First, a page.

That said, if we are to appreciate Obama's claim that he represents the most "unlikely candidate" than we must look beyond race.  It is the appreciation of his overall profile, including his age, personal story, and profile that give meaning to his words.  There are two facts of his life that give me reason to be optimistic.  First, this is a man who wrote openly about drug use in his memoir as well as other mistakes of youth.  Second, his election to the position of editor of the Harvard Law Review was made possible by the support of members fo the Federalist Society.  The first example points to a certain level of opennness and honesty, while the second suggests that he will, in fact, try to be a president for all Americans.   
 
I know this sounds just a little sappy, but you know what, I don't care.  For the moment I am happy and proud of my country.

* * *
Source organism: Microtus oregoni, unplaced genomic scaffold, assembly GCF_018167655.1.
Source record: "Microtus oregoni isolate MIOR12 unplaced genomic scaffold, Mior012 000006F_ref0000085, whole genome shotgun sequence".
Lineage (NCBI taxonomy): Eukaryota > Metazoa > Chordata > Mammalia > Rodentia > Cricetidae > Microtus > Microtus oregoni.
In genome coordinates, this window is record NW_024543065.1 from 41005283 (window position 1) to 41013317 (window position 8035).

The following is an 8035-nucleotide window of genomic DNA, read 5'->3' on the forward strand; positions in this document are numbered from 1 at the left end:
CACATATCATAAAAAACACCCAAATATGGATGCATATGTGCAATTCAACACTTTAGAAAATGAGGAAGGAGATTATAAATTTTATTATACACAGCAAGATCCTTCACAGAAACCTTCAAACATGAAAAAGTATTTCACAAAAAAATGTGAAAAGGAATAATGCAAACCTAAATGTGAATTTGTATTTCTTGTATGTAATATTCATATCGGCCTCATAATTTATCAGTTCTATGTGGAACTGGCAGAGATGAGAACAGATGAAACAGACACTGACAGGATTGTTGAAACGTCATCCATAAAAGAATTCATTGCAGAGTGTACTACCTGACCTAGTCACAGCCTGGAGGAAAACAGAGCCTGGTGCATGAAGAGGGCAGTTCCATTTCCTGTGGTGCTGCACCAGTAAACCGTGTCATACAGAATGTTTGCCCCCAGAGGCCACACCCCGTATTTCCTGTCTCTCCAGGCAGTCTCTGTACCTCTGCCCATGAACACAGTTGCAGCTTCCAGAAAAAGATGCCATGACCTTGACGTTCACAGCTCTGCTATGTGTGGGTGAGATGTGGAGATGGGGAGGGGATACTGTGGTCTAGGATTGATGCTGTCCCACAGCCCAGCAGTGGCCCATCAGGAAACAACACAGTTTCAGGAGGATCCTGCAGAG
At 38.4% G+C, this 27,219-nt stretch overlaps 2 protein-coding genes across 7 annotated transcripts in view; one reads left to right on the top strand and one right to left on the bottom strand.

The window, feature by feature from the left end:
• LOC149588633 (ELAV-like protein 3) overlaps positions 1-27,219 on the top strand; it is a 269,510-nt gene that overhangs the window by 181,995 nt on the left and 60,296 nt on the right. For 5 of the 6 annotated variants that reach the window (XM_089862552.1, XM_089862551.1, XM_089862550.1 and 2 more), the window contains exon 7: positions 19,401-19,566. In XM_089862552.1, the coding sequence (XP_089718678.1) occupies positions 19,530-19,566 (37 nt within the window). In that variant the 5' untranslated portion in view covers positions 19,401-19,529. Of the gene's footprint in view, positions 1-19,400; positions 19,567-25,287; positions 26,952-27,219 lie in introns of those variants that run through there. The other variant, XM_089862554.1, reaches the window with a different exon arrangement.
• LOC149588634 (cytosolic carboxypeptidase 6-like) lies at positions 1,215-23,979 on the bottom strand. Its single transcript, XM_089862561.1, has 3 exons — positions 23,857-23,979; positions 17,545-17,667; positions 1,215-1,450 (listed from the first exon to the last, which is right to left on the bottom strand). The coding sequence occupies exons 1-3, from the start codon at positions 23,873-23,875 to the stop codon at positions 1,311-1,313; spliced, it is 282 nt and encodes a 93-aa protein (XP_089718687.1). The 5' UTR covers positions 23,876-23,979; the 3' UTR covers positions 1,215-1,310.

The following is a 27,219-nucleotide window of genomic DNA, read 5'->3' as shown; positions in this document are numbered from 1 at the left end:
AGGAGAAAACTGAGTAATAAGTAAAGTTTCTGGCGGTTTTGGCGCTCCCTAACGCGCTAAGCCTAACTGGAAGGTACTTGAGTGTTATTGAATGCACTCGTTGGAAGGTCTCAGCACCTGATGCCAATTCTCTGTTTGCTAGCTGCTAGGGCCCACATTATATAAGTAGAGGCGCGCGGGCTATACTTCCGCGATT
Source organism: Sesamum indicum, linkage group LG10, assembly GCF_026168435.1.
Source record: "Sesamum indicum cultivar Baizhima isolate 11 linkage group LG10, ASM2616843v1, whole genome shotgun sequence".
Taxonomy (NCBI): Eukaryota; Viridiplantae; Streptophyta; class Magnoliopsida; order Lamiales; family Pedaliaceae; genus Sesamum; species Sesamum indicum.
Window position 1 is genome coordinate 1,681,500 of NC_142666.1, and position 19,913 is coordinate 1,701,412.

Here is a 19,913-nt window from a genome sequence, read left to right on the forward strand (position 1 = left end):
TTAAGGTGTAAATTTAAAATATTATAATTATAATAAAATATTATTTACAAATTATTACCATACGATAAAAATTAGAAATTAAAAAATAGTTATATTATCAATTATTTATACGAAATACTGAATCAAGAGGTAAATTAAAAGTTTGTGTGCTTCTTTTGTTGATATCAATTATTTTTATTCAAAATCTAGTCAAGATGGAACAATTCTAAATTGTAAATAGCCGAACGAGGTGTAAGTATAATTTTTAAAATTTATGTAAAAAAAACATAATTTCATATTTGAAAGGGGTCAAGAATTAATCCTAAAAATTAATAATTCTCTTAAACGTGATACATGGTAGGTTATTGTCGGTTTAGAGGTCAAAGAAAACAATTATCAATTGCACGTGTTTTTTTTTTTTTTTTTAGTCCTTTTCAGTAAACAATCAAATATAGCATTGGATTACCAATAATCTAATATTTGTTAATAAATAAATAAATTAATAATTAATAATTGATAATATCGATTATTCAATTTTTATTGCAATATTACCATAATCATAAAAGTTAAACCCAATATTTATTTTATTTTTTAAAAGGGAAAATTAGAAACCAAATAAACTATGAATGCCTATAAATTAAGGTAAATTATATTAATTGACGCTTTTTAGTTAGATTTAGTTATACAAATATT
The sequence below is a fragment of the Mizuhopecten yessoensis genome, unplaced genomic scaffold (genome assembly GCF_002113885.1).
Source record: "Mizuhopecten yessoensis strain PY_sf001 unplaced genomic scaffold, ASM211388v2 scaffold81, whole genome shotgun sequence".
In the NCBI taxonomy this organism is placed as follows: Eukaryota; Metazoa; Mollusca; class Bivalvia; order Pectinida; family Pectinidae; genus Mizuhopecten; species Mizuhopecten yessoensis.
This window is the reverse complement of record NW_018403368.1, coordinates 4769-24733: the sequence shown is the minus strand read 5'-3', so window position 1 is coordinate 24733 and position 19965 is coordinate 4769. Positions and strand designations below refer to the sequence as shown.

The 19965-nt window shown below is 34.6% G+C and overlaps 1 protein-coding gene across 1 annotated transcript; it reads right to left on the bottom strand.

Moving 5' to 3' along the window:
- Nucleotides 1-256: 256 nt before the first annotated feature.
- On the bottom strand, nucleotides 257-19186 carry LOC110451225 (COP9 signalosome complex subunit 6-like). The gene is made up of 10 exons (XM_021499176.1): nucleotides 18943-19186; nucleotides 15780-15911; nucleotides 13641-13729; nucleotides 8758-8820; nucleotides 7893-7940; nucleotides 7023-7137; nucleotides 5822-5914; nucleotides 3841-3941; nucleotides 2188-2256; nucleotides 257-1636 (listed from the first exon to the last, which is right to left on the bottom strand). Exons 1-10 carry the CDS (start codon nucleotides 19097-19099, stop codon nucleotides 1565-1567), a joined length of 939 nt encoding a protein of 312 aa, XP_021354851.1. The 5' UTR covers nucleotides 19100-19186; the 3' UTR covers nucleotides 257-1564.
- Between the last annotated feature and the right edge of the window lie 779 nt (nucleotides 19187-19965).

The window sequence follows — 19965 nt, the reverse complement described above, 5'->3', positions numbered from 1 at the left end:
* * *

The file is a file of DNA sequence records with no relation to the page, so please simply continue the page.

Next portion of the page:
4 thoughts on “Virginia is for Obama (Proud to be a Virginian – 11:07pm)

  1. Anonymous

    I must say, I found it pertinent that the first black president, who just happens to be previously little-known lawyer from Illinois, who was labeled “dangerous” by his enemies, solidified his electoral victory with the help of the former heart of the old Confederacy, knocking down a former pillar of the Solid South. Call me sappy, but history has a way of producing great returns. Here’s to the New Old Dominion.

    - Jarret

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  2. Anonymous

    Hi Kevin,
    Compliments from Italy it’s with heartfelt satisfaction that I share your joy and may this success be an omen of a New Birth of Freedom to the World
    Giuseppe

    Reply
  3. Sherree

    Hi Kevin,

    I am proud to be an American, too. I am very proud. This is a great nation, and on November 4, 2008, we reaffirmed the greatness of America.